Lower For Longer: Fed Reasserts Accommodative Stance On Interest Rates

On a special, blog-only edition of Market Week in Review, Chief Investment Strategist Erik Ristuben and Head of Portfolio & Business Consulting Sophie Antal Gilbert discussed the recent high-level talks between U.S. and Chinese diplomats and the potential impact on markets. They also recapped the Fed’s announcement from its latest policy meeting and provided an update on the rollout of vaccinations in Europe.

High-level talks between the U.S., China point to ongoing tensions

U.S. and Chinese government officials recently sparred during the first instance of high-level talks between the two countries since U.S. President Joe Biden took office, Ristuben said. “The acrimonious exchange between the world’s two largest economies is a confirmation of what markets had been expecting—that the fundamental tension points between the U.S. and China would not go away with the onboarding of a new U.S. administration,” he stated.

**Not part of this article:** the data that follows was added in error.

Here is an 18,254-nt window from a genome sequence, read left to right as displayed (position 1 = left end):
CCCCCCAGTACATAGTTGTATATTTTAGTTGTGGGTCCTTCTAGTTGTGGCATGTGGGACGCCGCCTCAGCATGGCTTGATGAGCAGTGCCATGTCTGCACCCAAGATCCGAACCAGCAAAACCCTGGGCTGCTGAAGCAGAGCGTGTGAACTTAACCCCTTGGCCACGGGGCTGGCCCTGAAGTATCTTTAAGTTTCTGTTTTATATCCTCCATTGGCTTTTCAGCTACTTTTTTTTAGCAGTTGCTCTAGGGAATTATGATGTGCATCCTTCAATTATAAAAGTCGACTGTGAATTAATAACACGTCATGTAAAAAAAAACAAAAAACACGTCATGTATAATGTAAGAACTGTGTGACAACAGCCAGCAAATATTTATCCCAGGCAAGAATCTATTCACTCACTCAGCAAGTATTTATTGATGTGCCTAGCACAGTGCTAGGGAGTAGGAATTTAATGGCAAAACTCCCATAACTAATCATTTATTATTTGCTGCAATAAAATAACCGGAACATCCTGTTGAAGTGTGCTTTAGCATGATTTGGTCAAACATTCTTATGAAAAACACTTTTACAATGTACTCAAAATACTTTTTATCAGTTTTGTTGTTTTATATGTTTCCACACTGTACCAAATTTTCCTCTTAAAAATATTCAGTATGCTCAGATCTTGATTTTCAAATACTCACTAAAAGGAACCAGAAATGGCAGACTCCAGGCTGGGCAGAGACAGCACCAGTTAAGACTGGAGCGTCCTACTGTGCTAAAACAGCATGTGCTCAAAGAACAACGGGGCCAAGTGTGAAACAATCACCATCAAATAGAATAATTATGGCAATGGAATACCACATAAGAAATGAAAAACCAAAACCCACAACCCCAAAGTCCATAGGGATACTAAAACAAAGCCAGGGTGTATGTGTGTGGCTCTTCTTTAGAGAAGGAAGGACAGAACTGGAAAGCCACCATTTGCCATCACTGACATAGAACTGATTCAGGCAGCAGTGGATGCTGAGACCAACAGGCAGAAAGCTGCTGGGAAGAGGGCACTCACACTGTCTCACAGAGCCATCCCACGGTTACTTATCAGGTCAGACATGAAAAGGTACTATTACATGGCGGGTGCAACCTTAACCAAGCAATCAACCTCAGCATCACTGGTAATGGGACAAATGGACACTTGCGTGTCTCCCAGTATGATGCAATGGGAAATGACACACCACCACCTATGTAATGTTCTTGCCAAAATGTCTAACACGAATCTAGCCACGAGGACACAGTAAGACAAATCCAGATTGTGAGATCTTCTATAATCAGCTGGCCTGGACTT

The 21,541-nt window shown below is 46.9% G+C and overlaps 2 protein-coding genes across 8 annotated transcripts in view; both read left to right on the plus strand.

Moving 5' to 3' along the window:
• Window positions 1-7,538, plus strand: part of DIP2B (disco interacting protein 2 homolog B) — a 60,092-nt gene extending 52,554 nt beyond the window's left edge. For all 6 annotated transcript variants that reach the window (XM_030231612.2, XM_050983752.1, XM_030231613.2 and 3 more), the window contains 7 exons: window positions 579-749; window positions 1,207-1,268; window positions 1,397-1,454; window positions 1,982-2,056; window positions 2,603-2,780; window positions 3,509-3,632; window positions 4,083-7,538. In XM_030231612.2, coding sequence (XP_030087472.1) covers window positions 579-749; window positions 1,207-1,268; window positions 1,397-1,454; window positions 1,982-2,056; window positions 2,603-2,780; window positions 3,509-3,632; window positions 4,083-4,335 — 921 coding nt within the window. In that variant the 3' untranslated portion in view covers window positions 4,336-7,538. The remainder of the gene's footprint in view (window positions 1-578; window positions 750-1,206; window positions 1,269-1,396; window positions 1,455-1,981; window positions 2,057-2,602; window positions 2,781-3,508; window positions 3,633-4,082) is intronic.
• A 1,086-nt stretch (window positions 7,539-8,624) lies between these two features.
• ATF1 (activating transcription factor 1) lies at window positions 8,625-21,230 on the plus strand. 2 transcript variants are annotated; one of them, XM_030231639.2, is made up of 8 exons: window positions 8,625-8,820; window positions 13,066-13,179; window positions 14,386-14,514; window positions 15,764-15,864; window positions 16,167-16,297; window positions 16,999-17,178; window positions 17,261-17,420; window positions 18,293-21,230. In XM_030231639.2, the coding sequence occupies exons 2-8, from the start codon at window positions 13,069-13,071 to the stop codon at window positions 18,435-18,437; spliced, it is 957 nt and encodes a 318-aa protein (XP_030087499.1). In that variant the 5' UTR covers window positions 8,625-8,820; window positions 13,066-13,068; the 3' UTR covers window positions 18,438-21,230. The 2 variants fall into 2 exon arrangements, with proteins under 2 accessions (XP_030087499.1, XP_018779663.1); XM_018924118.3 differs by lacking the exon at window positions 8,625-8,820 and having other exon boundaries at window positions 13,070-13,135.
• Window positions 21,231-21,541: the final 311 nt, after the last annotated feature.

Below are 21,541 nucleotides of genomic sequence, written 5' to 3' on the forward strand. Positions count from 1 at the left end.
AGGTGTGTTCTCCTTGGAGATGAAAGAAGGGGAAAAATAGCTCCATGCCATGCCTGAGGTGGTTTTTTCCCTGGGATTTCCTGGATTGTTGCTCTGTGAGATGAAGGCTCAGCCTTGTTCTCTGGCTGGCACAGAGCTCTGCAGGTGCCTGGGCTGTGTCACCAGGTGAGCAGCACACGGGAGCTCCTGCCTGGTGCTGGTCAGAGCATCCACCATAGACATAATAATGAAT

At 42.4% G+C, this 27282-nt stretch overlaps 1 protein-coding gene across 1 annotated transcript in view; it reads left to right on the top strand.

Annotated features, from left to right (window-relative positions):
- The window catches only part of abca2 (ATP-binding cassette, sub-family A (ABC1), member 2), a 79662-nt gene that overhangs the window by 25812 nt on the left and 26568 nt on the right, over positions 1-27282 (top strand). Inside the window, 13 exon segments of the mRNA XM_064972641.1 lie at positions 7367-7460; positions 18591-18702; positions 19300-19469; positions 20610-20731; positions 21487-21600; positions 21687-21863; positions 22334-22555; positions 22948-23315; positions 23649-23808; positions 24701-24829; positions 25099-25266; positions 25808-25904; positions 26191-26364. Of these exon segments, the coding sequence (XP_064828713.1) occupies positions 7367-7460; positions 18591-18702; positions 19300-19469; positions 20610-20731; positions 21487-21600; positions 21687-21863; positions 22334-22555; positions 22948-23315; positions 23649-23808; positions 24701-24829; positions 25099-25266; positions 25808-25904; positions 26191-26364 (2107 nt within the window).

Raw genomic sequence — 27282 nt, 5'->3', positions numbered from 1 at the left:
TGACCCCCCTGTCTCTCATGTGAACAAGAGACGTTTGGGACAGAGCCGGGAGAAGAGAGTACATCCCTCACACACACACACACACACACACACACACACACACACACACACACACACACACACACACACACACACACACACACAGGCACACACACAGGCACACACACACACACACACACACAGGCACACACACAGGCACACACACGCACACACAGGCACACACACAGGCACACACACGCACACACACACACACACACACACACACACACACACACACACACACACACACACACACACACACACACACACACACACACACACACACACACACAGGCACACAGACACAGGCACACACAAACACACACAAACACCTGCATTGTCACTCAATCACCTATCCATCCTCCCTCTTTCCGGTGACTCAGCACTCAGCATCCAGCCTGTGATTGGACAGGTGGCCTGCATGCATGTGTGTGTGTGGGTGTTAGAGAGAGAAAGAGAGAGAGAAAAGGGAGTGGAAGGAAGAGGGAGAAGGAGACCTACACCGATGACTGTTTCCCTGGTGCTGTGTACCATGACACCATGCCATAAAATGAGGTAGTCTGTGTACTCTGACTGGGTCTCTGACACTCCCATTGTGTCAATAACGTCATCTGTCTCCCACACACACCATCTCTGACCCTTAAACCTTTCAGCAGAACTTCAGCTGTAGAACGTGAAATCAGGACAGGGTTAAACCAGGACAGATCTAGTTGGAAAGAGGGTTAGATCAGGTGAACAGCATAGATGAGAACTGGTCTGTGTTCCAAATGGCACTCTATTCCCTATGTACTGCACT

The March 18-19 meeting serves as a reminder that when conflicts emerge between the globe’s top two economies—a common occurrence throughout the course of history—they present exogenous risks that markets will have to factor in, Ristuben said. In most cases, these conflicts won’t have large impacts on overall performance, he noted, but on occasion, there will be issues that flare up and can potentially cause market disruption.

“In the case of the U.S. and China, there are several real, legitimate issues between the two nations, which is why I don’t see tensions fading anytime soon,” he remarked. While Ristuben expects China-U.S. relations to be a source of market risk and tension going forward, he doesn’t believe they’ll amount to enough of a problem to override the generally optimistic expectations for the U.S. economy over the next few years.

U.S. Federal Reserve reaffirms easy-money policies

Shifting to the U.S. Federal Reserve (the Fed)’s recent policy meeting, Ristuben said that the central bank made it very clear that it will make no changes to its ultra-accommodative monetary policy until the data warrants it.

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